The preliminary QCEW data presented in this release may differ from data released by the individual states as well as from the data presented on the BLS Web site. These potential differences result from the states’ continuing receipt, review and editing of UI data over time. On the other hand, differences between data in this release and the data found on the BLS Web site are the result of adjustments made to improve over-the-year comparisons. Specifically, these adjustments account for administrative (noneconomic) changes such as a correction to a previously reported location or industry classification. Adjusting for these administrative changes allows users to more accurately assess changes of an economic nature (such as a firm moving from one county to another or changing its primary economic activity) over a 12-month period. Currently, adjusted data are available only from BLS press releases.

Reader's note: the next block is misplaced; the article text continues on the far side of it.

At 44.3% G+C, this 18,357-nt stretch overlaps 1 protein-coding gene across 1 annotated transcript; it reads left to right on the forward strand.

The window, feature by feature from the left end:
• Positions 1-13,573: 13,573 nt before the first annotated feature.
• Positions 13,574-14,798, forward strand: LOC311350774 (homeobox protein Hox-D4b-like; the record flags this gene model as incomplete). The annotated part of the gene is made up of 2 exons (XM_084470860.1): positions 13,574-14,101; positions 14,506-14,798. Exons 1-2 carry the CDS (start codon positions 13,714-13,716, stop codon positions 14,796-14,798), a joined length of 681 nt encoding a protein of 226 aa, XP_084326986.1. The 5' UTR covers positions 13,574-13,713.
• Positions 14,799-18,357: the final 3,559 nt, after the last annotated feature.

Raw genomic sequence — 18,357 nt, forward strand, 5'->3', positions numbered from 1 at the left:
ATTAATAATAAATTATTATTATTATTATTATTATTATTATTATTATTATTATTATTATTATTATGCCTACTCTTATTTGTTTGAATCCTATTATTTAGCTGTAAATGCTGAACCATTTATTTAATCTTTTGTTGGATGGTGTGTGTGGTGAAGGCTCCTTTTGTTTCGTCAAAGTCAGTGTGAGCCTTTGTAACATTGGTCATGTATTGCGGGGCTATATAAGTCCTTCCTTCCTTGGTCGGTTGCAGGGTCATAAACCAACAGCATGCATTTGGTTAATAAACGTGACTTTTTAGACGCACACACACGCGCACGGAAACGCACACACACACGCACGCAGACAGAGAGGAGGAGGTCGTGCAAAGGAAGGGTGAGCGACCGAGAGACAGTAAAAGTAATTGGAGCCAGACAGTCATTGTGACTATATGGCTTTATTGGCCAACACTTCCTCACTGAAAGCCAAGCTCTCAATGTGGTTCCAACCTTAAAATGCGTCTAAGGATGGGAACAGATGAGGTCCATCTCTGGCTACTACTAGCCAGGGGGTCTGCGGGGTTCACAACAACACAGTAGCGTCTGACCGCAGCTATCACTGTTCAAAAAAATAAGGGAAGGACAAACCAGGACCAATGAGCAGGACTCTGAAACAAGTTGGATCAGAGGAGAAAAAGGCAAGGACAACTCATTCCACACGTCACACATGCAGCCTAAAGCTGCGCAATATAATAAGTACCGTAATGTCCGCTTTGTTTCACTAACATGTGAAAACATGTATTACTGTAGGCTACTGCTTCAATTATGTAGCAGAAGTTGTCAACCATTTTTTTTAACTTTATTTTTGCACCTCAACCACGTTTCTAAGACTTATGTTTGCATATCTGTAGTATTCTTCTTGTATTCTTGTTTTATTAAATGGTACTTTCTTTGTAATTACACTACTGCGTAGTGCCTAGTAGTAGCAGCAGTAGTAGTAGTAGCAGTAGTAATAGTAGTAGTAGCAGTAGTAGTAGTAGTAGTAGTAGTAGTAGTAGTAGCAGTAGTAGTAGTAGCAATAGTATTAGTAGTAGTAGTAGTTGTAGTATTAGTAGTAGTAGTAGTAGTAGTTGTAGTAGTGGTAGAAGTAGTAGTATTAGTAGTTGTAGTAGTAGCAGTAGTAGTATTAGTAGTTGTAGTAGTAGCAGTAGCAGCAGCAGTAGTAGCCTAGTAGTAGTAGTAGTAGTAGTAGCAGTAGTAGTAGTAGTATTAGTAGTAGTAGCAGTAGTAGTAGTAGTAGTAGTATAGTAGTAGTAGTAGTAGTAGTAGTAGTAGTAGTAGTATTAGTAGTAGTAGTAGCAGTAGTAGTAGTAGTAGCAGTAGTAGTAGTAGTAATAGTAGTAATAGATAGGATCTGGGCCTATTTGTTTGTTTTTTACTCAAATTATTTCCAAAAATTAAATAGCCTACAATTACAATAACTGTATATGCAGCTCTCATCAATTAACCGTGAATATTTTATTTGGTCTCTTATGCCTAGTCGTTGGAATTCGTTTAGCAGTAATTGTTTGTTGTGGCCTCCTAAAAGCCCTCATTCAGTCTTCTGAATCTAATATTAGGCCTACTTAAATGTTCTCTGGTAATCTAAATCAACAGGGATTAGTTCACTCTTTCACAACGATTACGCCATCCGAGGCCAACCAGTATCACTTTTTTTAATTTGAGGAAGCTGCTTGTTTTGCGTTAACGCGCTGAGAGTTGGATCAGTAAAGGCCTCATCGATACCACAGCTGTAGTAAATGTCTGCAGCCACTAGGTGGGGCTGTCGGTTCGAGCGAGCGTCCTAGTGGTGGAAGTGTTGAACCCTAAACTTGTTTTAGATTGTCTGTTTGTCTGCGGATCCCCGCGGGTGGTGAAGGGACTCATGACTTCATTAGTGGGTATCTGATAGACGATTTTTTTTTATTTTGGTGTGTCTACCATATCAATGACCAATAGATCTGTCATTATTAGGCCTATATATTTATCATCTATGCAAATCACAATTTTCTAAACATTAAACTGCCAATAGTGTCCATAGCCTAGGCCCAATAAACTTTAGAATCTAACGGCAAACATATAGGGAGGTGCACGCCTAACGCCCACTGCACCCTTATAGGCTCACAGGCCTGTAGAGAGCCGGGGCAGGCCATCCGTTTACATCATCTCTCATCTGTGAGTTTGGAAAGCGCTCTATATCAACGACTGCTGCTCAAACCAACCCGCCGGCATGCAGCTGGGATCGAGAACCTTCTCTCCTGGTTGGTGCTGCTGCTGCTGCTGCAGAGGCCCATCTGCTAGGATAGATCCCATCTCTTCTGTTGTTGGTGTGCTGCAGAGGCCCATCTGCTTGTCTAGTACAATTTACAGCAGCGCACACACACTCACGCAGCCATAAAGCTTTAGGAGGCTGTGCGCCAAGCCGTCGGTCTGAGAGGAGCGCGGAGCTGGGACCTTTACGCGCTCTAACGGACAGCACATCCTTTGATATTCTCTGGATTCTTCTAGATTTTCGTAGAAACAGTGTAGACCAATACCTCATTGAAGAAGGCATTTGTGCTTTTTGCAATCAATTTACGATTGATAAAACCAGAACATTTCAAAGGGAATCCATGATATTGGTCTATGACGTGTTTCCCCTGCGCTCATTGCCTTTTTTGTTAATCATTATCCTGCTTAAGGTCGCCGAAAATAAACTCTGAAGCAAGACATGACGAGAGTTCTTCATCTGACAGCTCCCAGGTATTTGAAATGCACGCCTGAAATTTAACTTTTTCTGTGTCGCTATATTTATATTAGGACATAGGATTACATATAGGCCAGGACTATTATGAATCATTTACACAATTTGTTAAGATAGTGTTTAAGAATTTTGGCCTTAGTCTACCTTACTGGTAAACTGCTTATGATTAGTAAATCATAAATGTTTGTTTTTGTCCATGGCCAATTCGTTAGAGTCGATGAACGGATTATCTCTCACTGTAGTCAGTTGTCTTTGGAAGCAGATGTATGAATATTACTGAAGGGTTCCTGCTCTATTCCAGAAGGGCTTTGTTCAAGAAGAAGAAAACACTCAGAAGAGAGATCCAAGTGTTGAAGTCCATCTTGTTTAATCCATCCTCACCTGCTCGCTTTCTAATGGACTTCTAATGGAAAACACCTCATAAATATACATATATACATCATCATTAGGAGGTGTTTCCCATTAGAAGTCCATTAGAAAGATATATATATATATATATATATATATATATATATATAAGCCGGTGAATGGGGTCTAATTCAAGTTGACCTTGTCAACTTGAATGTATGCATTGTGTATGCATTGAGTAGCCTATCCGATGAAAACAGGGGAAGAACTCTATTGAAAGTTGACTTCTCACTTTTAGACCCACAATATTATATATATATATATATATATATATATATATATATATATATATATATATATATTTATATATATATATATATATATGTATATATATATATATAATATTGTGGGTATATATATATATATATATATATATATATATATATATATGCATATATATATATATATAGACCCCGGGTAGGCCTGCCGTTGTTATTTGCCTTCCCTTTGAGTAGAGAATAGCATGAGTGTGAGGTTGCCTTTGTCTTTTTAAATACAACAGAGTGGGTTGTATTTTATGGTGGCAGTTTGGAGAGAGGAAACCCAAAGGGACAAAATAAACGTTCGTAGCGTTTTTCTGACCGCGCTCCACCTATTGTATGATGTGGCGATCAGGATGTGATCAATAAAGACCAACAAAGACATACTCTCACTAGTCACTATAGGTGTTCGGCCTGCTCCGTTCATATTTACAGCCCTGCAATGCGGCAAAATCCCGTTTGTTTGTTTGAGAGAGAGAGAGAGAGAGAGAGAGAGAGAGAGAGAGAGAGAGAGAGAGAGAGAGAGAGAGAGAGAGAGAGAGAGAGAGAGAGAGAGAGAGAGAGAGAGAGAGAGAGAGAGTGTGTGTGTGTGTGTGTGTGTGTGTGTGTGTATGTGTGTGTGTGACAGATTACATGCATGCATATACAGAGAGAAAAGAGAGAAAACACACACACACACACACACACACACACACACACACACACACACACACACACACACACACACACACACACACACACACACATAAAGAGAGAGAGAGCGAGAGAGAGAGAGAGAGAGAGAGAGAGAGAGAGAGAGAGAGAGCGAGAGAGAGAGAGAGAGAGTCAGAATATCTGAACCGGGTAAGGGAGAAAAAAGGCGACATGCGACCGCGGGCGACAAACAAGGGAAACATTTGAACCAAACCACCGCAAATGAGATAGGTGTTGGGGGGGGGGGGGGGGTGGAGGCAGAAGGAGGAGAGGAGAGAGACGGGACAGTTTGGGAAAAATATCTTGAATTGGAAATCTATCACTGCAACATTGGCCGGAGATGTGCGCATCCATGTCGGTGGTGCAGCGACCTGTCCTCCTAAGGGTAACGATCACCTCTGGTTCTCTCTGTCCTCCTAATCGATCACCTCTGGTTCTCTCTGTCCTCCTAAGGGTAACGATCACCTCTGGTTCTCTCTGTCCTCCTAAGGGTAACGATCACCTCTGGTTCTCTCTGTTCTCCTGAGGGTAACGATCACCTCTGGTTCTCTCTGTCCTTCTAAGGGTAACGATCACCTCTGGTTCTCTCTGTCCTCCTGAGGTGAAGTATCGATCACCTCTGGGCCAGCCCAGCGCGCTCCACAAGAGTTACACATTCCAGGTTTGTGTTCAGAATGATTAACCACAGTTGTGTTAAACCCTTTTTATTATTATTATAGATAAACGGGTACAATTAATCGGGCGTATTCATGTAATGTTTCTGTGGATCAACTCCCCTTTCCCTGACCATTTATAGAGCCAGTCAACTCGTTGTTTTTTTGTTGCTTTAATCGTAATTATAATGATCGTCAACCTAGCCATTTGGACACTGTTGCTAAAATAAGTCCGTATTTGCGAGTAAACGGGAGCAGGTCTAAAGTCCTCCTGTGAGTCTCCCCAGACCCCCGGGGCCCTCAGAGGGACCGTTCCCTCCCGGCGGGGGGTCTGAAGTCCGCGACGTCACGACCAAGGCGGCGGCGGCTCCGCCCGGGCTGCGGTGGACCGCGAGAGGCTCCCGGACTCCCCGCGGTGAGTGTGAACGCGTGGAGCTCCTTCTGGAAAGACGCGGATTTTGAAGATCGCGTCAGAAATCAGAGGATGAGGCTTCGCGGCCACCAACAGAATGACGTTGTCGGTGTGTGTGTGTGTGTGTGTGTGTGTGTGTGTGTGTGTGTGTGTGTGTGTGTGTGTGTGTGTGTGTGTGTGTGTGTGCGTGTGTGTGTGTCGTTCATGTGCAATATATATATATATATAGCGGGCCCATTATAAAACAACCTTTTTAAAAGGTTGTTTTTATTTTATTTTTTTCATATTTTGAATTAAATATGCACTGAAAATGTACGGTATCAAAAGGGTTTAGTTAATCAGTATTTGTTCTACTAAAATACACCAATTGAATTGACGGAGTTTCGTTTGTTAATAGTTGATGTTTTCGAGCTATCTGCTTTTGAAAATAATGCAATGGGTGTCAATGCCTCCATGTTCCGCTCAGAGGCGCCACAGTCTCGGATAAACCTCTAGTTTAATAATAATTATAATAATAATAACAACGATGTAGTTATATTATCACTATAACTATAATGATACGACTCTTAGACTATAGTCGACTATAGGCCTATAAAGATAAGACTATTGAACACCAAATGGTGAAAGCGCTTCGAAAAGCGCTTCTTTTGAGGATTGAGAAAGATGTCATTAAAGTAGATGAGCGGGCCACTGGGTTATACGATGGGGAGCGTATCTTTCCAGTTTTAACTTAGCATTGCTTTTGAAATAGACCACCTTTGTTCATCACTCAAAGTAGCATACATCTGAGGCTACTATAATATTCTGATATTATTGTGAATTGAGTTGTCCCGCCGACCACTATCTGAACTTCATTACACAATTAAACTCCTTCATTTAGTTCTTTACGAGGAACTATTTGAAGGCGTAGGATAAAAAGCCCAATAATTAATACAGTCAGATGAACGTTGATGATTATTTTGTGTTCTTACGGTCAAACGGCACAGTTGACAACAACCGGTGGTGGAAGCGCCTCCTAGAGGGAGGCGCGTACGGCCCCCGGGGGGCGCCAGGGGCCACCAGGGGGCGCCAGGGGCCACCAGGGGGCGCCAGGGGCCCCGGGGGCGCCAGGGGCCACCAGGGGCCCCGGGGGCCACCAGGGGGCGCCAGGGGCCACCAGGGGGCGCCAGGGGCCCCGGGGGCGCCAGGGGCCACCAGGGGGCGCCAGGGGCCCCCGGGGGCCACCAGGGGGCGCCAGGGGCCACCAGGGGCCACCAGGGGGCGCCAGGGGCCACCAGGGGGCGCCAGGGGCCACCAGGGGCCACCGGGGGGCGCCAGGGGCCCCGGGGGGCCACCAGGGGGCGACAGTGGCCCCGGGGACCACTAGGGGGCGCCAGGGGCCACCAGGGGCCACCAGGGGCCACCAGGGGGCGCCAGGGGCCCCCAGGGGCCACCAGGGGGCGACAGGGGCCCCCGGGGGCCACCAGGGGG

Table 1. Covered employment and wages in the United States and the 9 largest counties in Colorado, fourth quarter 2015
AreaEmploymentAverage weekly wage (1)
December 2015 (thousands)Percent change, December 2014-15 (2)National ranking by percent change (3)Average weekly wageNational ranking by level (3)Percent change, fourth quarter 2014-15 (2)National ranking by percent change (3)

United States (4)

141,924.51.9--$1,082--4.4--

Colorado

2,537.52.5--1,103113.340

Adams, Colo.

195.02.81081,0361345.1148

Arapahoe, Colo.

321.82.81081,242482.1309

Boulder, Colo.

175.12.51301,265445.0154

Denver, Colo.

485.33.2771,292342.9291

Douglas, Colo.

115.33.2771,291353.0289

El Paso, Colo.

261.53.2779522003.9237

Jefferson, Colo.

232.83.0931,0821013.9237

Larimer, Colo.

149.93.7469861732.3306

Weld, Colo.

100.2-3.13339282270.3325

Footnotes:
(1) Average weekly wages were calculated using unrounded data.
(2) Percent changes were computed from quarterly employment and pay data adjusted for noneconomic county reclassifications.
(3) Ranking does not include data for Puerto Rico or the Virgin Islands.
(4) Totals for the United States do not include data for Puerto Rico or the Virgin Islands.